There are a number of rare cases of diabetes that arise due to an abnormality in a single gene (known as monogenic forms of diabetes or "other specific types of diabetes").[10][13] These include maturity onset diabetes of the young (MODY), Donohue syndrome, and Rabson–Mendenhall syndrome, among others.[10] Maturity onset diabetes of the young constitute 1–5% of all cases of diabetes in young people.[38]
n a metabolic disorder caused primarily by a defect in the production of insulin by the islet cells of the pancreas, resulting in an inability to use carbohydrates. Characterized by hyperglycemia, glycosuria, polyuria, hyperlipemia (caused by imperfect catabolism of fats), acidosis, ketonuria, and a lowered resistance to infection. Periodontal manifestations if blood sugar is not being controlled may include recurrent and multiple periodontal abscesses, osteoporotic changes in alveolar bone, fungating masses of granulation tissue protruding from periodontal pockets, a lowered resistance to infection, and delay in healing after periodontal therapy. See also blood glucose level(s).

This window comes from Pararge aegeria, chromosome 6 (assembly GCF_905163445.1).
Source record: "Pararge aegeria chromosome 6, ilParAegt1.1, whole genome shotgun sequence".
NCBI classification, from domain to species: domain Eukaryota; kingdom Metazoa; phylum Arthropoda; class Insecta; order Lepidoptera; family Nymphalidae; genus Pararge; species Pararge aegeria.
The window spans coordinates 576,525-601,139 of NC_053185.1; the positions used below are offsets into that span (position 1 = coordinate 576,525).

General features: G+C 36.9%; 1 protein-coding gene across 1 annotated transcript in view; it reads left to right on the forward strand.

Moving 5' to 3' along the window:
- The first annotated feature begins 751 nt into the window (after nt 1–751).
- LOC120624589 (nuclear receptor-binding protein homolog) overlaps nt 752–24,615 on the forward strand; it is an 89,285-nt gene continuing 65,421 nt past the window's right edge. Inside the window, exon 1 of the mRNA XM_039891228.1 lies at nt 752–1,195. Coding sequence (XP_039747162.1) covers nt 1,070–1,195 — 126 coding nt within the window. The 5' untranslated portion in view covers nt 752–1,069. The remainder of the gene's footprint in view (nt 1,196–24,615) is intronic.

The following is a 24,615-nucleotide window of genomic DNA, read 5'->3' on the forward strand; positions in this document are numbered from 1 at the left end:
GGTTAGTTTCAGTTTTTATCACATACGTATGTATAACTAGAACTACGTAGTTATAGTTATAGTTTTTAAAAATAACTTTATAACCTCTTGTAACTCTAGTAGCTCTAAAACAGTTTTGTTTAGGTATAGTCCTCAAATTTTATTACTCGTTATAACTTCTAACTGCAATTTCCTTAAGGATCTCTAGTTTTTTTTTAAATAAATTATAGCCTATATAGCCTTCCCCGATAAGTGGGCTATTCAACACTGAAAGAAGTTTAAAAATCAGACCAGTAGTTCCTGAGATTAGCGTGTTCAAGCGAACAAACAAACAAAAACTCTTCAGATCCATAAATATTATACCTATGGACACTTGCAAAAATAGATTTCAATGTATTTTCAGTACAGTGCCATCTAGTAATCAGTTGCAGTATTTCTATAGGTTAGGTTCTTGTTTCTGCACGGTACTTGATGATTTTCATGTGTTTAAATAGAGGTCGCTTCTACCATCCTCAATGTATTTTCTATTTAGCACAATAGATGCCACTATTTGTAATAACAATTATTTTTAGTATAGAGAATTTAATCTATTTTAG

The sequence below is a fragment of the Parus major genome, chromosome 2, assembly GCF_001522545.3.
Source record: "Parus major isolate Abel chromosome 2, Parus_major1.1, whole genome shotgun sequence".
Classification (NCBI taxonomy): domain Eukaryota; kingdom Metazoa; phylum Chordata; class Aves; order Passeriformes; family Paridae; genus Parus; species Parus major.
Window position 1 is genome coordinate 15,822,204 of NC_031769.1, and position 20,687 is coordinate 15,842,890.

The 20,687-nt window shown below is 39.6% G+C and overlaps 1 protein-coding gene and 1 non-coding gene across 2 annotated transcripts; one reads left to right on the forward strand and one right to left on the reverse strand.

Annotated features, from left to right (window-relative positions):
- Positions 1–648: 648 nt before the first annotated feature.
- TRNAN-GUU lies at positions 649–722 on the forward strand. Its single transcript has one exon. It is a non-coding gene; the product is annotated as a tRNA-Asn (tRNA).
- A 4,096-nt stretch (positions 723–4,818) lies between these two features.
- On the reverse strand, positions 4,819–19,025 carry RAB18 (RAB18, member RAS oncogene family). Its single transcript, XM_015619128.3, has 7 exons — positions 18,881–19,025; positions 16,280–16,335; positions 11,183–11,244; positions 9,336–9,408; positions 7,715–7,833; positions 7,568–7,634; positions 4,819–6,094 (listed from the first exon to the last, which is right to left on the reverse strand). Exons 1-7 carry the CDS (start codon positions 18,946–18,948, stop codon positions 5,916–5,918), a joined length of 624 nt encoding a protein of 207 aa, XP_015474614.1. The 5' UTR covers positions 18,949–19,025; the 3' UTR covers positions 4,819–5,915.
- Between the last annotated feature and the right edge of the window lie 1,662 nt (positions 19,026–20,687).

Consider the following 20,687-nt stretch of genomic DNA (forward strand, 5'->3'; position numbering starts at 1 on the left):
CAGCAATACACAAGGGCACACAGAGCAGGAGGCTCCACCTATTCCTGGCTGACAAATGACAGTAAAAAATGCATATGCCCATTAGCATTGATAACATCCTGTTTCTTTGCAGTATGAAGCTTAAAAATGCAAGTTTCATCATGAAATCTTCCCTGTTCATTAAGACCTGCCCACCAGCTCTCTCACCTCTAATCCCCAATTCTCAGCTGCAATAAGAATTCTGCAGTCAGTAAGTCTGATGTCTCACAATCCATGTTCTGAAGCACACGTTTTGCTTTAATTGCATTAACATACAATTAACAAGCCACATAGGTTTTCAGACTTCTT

Jump up ^ Boussageon, R; Bejan-Angoulvant, T; Saadatian-Elahi, M; Lafont, S; Bergeonneau, C; Kassaï, B; Erpeldinger, S; Wright, JM; Gueyffier, F; Cornu, C (2011-07-26). "Effect of intensive glucose lowering treatment on all cause mortality, cardiovascular death, and microvascular events in type 2 diabetes: meta-analysis of randomised controlled trials". The BMJ. 343: d4169. doi:10.1136/bmj.d4169. PMC 3144314. PMID 21791495.
Type 2 diabetes is a preventable disease that affects more than 9 percent of the U.S. population, or about 29 million people. According to the Centers for Disease Control and Prevention, more than a quarter — some 8 million people — remain undiagnosed. With complications including nerve damage, kidney damage, poor blood circulation, and even death, it’s important for us all to know the early signs of type 2 diabetes.